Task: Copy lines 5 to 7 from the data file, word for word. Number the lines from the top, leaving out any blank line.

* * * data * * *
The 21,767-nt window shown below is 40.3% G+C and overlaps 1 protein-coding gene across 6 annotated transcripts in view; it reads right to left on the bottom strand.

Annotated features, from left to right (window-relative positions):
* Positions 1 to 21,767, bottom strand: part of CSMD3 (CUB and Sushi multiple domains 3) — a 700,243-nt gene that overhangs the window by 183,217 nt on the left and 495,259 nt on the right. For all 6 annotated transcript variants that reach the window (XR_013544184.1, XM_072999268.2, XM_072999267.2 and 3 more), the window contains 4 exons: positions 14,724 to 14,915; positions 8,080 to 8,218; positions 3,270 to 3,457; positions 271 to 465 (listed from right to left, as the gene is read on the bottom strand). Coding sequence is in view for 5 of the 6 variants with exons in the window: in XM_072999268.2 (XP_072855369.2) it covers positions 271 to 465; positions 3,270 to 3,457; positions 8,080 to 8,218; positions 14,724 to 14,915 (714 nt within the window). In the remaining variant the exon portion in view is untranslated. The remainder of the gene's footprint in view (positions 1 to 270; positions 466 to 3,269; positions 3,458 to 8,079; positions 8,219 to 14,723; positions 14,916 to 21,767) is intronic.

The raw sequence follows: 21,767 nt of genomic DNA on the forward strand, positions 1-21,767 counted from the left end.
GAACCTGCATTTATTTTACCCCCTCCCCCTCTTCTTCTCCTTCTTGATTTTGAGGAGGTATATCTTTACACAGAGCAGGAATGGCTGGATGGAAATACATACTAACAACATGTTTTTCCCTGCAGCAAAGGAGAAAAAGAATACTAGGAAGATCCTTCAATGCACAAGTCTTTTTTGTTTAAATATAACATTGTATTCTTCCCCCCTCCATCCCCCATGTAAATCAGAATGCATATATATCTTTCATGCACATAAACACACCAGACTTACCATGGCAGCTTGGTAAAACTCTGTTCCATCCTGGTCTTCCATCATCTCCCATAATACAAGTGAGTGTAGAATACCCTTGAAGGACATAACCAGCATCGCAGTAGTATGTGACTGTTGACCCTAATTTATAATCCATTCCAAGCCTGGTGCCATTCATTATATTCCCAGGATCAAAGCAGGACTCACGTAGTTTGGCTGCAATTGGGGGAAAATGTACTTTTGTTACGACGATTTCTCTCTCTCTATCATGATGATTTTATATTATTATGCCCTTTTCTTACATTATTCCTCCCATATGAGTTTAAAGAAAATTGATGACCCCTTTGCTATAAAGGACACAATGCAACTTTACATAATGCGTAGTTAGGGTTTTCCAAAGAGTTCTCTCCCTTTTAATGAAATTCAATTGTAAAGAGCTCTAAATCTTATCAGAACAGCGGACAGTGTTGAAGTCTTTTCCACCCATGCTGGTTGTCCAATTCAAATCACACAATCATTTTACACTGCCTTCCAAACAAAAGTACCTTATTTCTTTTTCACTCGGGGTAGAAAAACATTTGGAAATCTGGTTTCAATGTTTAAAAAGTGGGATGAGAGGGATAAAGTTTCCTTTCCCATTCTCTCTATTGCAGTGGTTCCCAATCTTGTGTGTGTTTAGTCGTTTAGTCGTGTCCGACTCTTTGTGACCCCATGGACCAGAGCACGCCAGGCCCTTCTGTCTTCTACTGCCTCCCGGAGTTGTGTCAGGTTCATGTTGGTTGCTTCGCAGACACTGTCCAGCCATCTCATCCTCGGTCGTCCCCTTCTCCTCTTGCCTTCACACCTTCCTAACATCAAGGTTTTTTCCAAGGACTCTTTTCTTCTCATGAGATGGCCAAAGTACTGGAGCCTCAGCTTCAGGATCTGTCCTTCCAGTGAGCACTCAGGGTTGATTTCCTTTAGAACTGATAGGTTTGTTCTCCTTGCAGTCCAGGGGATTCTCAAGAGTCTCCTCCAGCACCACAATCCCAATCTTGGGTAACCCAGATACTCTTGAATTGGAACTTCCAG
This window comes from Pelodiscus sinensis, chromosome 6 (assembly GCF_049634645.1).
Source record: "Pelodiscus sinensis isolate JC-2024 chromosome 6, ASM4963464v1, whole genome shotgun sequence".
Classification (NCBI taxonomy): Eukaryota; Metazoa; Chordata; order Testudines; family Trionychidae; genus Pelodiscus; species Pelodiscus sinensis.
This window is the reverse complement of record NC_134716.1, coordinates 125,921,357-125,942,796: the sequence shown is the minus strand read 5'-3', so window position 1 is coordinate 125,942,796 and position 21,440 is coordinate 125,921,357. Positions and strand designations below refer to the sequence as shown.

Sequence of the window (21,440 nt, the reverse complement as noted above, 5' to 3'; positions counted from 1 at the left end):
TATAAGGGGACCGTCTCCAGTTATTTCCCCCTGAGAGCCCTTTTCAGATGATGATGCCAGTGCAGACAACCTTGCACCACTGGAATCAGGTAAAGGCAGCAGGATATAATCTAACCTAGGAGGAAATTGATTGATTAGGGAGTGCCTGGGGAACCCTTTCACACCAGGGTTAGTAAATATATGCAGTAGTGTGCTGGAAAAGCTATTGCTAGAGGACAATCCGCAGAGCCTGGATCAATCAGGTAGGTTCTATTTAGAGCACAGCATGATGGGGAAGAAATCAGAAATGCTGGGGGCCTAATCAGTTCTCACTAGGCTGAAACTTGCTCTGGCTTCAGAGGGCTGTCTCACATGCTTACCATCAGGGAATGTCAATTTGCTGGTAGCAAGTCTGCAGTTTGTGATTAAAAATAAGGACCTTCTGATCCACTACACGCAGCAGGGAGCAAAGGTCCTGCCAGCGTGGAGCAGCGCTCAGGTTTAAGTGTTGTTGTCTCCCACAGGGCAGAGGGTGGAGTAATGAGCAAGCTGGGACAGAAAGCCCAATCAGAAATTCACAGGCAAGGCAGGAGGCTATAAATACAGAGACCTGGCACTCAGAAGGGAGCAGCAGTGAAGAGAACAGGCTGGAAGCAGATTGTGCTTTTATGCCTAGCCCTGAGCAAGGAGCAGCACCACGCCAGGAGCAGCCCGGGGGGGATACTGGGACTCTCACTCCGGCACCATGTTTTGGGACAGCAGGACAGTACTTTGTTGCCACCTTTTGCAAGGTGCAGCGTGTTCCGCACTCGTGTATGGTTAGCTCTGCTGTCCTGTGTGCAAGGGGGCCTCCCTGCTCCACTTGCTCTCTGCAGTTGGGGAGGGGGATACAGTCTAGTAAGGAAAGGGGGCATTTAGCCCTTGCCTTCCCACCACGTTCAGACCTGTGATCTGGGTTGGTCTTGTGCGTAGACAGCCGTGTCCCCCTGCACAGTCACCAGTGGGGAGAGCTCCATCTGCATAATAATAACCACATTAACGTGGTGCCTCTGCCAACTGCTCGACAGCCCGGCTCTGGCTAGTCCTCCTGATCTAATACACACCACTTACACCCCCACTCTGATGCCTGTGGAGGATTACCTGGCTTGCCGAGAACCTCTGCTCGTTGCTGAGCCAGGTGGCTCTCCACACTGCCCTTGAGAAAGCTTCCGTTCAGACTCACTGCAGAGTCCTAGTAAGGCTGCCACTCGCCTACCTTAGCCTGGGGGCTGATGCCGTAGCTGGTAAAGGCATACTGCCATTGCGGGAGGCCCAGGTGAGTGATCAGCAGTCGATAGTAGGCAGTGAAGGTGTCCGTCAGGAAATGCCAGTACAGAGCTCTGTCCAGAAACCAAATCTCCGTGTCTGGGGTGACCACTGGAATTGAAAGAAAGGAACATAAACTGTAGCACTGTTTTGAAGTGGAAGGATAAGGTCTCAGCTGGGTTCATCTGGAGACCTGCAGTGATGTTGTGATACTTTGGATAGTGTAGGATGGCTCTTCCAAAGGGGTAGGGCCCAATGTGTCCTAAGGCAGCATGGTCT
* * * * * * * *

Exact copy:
GAACCTGCATTTATTTTACCCCCTCCCCCTCTTCTTCTCCTTCTTGATTTTGAGGAGGTATATCTTTACACAGAGCAGGAATGGCTGGATGGAAATACATACTAACAACATGTTTTTCCCTGCAGCAAAGGAGAAAAAGAATACTAGGAAGATCCTTCAATGCACAAGTCTTTTTTGTTTAAATATAACATTGTATTCTTCCCCCCTCCATCCCCCATGTAAATCAGAATGCATATATATCTTTCATGCACATAAACACACCAGACTTACCATGGCAGCTTGGTAAAACTCTGTTCCATCCTGGTCTTCCATCATCTCCCATAATACAAGTGAGTGTAGAATACCCTTGAAGGACATAACCAGCATCGCAGTAGTATGTGACTGTTGACCCTAATTTATAATCCATTCCAAGCCTGGTGCCATTCATTATATTCCCAGGATCAAAGCAGGACTCACGTAGTTTGGCTGCAATTGGGGGAAAATGTACTTTTGTTACGACGATTTCTCTCTCTCTATCATGATGATTTTATATTATTATGCCCTTTTCTTACATTATTCCTCCCATATGAGTTTAAAGAAAATTGATGACCCCTTTGCTATAAAGGACACAATGCAACTTTACATAATGCGTAGTTAGGGTTTTCCAAAGAGTTCTCTCCCTTTTAATGAAATTCAATTGTAAAGAGCTCTAAATCTTATCAGAACAGCGGACAGTGTTGAAGTCTTTTCCACCCATGCTGGTTGTCCAATTCAAATCACACAATCATTTTACACTGCCTTCCAAACAAAAGTACCTTATTTCTTTTTCACTCGGGGTAGAAAAACATTTGGAAATCTGGTTTCAATGTTTAAAAAGTGGGATGAGAGGGATAAAGTTTCCTTTCCCATTCTCTCTATTGCAGTGGTTCCCAATCTTGTGTGTGTTTAGTCGTTTAGTCGTGTCCGACTCTTTGTGACCCCATGGACCAGAGCACGCCAGGCCCTTCTGTCTTCTACTGCCTCCCGGAGTTGTGTCAGGTTCATGTTGGTTGCTTCGCAGACACTGTCCAGCCATCTCATCCTCGGTCGTCCCCTTCTCCTCTTGCCTTCACACCTTCCTAACATCAAGGTTTTTTCCAAGGACTCTTTTCTTCTCATGAGATGGCCAAAGTACTGGAGCCTCAGCTTCAGGATCTGTCCTTCCAGTGAGCACTCAGGGTTGATTTCCTTTAGAACTGATAGGTTTGTTCTCCTTGCAGTCCAGGGGATTCTCAAGAGTCTCCTCCAGCACCACAATCCCAATCTTGGGTAACCCAGATACTCTTGAATTGGAACTTCCAG
This window comes from Pelodiscus sinensis, chromosome 6 (assembly GCF_049634645.1).
Source record: "Pelodiscus sinensis isolate JC-2024 chromosome 6, ASM4963464v1, whole genome shotgun sequence".